Yukon communities lobby for infrastructure money

Yukon communities would benefit from a guaranteed base level of federal infrastructure funding, says the the president of the Association of Yukon Communities.

Yukon communities would benefit from a guaranteed base level of federal infrastructure funding, says the the president of the Association of Yukon Communities.

Diana Rogerson was in Ottawa last week as part of a delegation led by the Federation of Canadian Municipalities.

They were there to talk to federal officials about the second phase of Canada’s $60-billion infrastructure spending plan.

Nearly $12 billion has already been spent during phase one of the new plan. Details outlining how to qualifiy for part of the remaining $48 billion over the next 10 years haven’t been made public yet. Those are expected by the 2017 budget.

“What we’re pushing for is consultation through the design process so that small communities and rural communities across Canada, such as the communities in the Yukon, are assured that they’re going to get some significant infrastructure dollars,” Rogerson said.

Rogerson, who is also a member of the federation’s board of directors, said the municipalities are hoping for a set base level of funding, similar to the way Canada’s gas tax is handed out, instead of having to apply to have individual projects funded.

“It allows you to plan ahead. Especially up in the northern communities where the building season is so short,” she said.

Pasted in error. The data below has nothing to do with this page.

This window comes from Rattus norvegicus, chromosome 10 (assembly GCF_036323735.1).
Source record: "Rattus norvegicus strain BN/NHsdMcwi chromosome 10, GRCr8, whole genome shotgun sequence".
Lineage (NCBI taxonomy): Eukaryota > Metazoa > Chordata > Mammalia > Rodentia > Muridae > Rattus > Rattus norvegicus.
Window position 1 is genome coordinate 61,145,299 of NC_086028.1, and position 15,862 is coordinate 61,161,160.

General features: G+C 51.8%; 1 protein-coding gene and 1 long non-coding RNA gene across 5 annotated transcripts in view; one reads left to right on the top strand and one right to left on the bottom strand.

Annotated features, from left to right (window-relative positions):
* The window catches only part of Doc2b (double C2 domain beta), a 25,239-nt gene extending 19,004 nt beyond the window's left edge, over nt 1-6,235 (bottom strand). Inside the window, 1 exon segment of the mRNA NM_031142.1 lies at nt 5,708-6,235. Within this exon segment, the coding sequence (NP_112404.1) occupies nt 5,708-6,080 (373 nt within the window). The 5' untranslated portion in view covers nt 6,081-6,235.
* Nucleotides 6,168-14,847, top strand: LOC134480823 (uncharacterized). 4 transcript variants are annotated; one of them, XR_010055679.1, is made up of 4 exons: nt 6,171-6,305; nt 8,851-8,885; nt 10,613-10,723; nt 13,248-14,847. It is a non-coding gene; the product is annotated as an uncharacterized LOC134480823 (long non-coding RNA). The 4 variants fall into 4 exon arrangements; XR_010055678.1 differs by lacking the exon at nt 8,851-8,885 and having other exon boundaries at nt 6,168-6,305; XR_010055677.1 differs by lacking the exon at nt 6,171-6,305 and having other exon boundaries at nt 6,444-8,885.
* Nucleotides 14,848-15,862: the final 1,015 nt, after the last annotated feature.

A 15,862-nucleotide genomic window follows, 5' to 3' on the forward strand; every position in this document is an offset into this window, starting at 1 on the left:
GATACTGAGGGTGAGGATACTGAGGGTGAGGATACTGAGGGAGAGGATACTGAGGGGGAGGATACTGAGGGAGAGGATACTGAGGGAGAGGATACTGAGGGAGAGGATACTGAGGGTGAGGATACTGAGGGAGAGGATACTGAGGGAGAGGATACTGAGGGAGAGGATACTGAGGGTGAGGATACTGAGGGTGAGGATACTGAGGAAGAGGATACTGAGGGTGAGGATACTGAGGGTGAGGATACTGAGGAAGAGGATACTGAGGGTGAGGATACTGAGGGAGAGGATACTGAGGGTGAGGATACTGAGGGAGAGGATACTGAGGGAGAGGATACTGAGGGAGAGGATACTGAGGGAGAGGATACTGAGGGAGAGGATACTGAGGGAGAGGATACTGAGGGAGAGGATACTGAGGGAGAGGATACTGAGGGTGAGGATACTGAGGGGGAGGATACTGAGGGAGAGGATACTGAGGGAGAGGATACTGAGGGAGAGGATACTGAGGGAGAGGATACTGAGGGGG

“If we don’t know from one year to the next what amount of money we’re going to be allocated for infrastructure projects, it’s really hard for us to plan.”

Provinces are currently pushing to have the federal money cover half of the cost of new projects.

At one of last week’s meetings, the federal minister of infrastructure and communities, Amarjeet Sohi, confirmed the territories will continue to have 75 per cent of their costs covered by the federal government, Rogerson said.

“Our communities simply don’t have any money. Right now we are fortunate that the territorial government kicks in the other 25 per cent for infrastructure projects.”

Whatever model is chosen for handing out the infrastructure money, it will likely still get channelled though the territorial government, Rogerson said. It’s important for the territory to listen to the municipalities’ priorities, she said.

Traditionally Yukon communities list their infrastructure priorities for the Department of Community Services. The territorial government then takes some of those and lobbies the federal government for money, Rogerson said.

Some communities feel like their priorities haven’t been heard, she said.

“Certainly if you were to poll the communities there would be some that would say that the list of projects that they’ve assigned priority to have not always been recognized as such by the territorial government.”

Rogerson wouldn’t give any specific examples.

She said the communities are prepared to sit down with the new community services minister, when one is chosen, to talk about priorities.

The territory has already benefited from phase one of the federal government’s infrastructure plan.

More than $52 million has been approved for the Yukon as part of that phase. The money is going to 22 different projects across the territory.

Contact Ashley Joannou at ashleyj@yukon-news.com